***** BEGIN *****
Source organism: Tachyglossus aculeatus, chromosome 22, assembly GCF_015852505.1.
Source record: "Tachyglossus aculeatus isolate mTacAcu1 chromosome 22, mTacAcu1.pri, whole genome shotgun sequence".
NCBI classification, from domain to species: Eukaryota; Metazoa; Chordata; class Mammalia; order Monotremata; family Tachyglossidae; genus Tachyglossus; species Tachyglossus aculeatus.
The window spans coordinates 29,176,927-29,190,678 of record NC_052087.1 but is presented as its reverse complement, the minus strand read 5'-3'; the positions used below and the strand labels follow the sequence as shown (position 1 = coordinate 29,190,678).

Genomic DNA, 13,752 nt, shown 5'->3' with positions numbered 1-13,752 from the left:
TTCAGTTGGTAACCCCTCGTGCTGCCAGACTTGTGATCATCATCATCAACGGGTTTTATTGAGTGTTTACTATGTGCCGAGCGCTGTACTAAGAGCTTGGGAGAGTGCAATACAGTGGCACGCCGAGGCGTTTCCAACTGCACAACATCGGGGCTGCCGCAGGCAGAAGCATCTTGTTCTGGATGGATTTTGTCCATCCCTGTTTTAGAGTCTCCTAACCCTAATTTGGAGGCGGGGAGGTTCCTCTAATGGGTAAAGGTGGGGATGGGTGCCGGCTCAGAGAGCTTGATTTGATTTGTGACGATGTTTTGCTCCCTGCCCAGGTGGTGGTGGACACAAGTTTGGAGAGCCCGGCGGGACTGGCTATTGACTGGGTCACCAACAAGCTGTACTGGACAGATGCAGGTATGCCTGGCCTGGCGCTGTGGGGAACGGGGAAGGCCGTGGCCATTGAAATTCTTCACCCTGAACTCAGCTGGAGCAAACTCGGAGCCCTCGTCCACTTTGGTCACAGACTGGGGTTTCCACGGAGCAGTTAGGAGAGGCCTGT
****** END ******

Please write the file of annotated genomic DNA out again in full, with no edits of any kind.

Source organism: Tachyglossus aculeatus, chromosome 22, assembly GCF_015852505.1.
Source record: "Tachyglossus aculeatus isolate mTacAcu1 chromosome 22, mTacAcu1.pri, whole genome shotgun sequence".
NCBI classification, from domain to species: Eukaryota; Metazoa; Chordata; class Mammalia; order Monotremata; family Tachyglossidae; genus Tachyglossus; species Tachyglossus aculeatus.
The window spans coordinates 29,176,927-29,190,678 of record NC_052087.1 but is presented as its reverse complement, the minus strand read 5'-3'; the positions used below and the strand labels follow the sequence as shown (position 1 = coordinate 29,190,678).

Genomic DNA, 13,752 nt, shown 5'->3' with positions numbered 1-13,752 from the left:
TTCAGTTGGTAACCCCTCGTGCTGCCAGACTTGTGATCATCATCATCAACGGGTTTTATTGAGTGTTTACTATGTGCCGAGCGCTGTACTAAGAGCTTGGGAGAGTGCAATACAGTGGCACGCCGAGGCGTTTCCAACTGCACAACATCGGGGCTGCCGCAGGCAGAAGCATCTTGTTCTGGATGGATTTTGTCCATCCCTGTTTTAGAGTCTCCTAACCCTAATTTGGAGGCGGGGAGGTTCCTCTAATGGGTAAAGGTGGGGATGGGTGCCGGCTCAGAGAGCTTGATTTGATTTGTGACGATGTTTTGCTCCCTGCCCAGGTGGTGGTGGACACAAGTTTGGAGAGCCCGGCGGGACTGGCTATTGACTGGGTCACCAACAAGCTGTACTGGACAGATGCAGGTATGCCTGGCCTGGCGCTGTGGGGAACGGGGAAGGCCGTGGCCATTGAAATTCTTCACCCTGAACTCAGCTGGAGCAAACTCGGAGCCCTCGTCCACTTTGGTCACAGACTGGGGTTTCCACGGAGCAGTTAGGAGAGGCCTGT